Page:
The Rohingya people are an ethnic minority group from the Rakhine State of Burma. They have a unique language and culture, and while they live in a predominantly Buddhist country, the majority of Rohingya people are Muslim.
The Rohingya people have lived in Burma for centuries, yet they are reviled as outsiders and accused of being illegal immigrants from Bangladesh. In 1982, the Burmese began to strip Rohingya residents of their citizenship. Over the years, there have been many waves of violence where the military and the government destroyed Rohingya communities and denied them freedom of movement in the country they call home.
The latest and most horrific round of violence started on August 25, 2017, when the Burmese military intensified its anti-Rohingya campaign. Soldiers have burned entire Rohingya villages to the ground, indiscriminately massacred Rohingya men, women, and children, and forced an estimated 720,000 people to flee on foot or by boat to refugee camps in Bangladesh, usually a trek of several weeks from their burned villages.
The United Nations High Commissioner for Human Rights recently declared that the current attacks on the Rohingya people constitute “a textbook case of ethnic cleansing.”
When the crisis began in 2017, AJWS began offering immediate and long-term humanitarian aid—including food and water—to refugees who fled across the border into Bangladesh. Today, our partners in Bangladesh are working to improve conditions in these camps, training healthcare volunteers to spread awareness of communicable diseases and the importance of good hygiene; supporting children’s education; prioritizing cash assistance, empowering Rohingya refugees to determine and address their individual needs; and improving the safety and security of women and girls living in the camps.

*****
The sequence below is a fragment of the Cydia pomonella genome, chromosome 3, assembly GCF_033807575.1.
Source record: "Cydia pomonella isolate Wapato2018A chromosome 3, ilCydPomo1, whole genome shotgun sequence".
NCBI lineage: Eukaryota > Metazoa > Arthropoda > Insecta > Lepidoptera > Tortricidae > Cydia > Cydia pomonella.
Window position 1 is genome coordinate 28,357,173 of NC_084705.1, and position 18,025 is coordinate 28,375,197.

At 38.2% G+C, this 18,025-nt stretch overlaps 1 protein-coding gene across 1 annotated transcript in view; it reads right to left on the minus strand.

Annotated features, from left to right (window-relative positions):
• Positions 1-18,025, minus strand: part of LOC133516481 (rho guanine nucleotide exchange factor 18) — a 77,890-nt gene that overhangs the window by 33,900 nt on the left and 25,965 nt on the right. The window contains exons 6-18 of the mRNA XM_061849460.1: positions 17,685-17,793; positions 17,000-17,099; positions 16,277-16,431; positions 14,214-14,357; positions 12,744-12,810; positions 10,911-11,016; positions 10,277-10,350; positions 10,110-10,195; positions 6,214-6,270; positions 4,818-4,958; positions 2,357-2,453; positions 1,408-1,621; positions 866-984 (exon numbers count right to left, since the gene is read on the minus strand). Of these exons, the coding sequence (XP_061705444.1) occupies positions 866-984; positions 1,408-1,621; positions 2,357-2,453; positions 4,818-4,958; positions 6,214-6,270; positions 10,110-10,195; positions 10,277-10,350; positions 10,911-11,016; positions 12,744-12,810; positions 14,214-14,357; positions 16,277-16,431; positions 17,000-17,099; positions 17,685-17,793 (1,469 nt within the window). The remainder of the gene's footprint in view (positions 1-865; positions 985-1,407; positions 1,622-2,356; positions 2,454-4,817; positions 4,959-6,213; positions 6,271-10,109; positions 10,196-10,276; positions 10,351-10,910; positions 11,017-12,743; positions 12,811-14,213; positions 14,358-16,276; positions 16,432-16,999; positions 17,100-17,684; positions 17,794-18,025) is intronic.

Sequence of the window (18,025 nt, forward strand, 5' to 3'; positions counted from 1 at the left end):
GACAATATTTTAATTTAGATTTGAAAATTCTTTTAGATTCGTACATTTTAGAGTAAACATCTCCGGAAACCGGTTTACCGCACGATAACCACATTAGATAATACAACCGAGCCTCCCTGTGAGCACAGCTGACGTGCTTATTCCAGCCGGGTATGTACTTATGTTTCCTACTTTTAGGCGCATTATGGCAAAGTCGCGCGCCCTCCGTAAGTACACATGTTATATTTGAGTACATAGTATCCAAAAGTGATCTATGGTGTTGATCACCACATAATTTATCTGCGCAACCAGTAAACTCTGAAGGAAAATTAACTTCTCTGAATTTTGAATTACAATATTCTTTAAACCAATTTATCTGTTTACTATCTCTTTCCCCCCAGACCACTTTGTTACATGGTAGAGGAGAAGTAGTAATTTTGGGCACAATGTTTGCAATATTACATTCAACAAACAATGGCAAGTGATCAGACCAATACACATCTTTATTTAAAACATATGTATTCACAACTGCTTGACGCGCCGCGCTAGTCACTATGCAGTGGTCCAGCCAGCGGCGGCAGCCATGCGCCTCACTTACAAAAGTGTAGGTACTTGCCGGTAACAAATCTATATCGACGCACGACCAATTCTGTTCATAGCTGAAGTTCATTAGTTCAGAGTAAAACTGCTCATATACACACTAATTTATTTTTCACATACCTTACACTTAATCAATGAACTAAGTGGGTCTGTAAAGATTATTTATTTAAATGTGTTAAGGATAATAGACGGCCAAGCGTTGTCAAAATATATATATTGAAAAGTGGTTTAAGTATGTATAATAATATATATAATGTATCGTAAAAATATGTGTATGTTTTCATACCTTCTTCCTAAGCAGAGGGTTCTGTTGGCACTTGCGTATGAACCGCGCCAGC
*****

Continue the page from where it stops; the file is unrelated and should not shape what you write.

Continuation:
Together with our partners and allies, AJWS launched the Jewish Rohingya Justice Network, a diverse coalition of leaders from across the Jewish community. We mobilized 72 American Jewish organizations and 248 rabbis and communal leaders to petition the Senate to pass the Burma Human Rights and Freedom Act of 2018, a bill calling for immediate U.S. government intervention — a campaign that successfully helped push Congress to sanction several Burmese military officials and increase humanitarian aid to Rohingya refugees in Bangladesh.
AJWS, with the entire JRJN, continues to work to promote legislation to bring justice to the Rohingya people, ensure their safety and hold accountable the military officials responsible for unspeakable crimes against humanity.
Currently, the members of JRJN are working to deepen the awareness of this crisis among American Jews at large, as well as pressuring Congress to pass the upcoming Burma Human Rights and Freedom Act of 2019. This bill would mandate targeted sanctions against the Burmese military and military-owned businesses; fund programs to aid refugees; begin to hold accountable those responsible for crimes committed against the Rohingya and other ethnic minorities; and call for the restoration of Burmese citizenship for the Rohingya while taking input for the Rohingya community.
Why We Care
As an ethnic minority living among majority cultures over many centuries, Jews have experienced waves of persecution. In Europe, North Africa, the Middle East and elsewhere, Jews have suffered government-sanctioned hate and been stripped of their citizenship rights. They have also been violently attacked and endured threats of annihilation. Our history of oppression demands that we stand today to ensure that “never again” means “never again” for the Rohingya people and other persecuted minorities.
About American Jewish World Service’s work in Burma
For more than 15 years, AJWS has supported the human rights of ethnic minorities in Burma, including the Rohingya people. AJWS provides direct financial support to more than 30 human rights organizations in Burma that have been working to advance the rights of minority ethnic groups and to create a truly pluralistic and democratic society. Please read more about our work in Burma here. We believe that only in a democratic and pluralistic Burma will the Rohingya people be able to survive and thrive.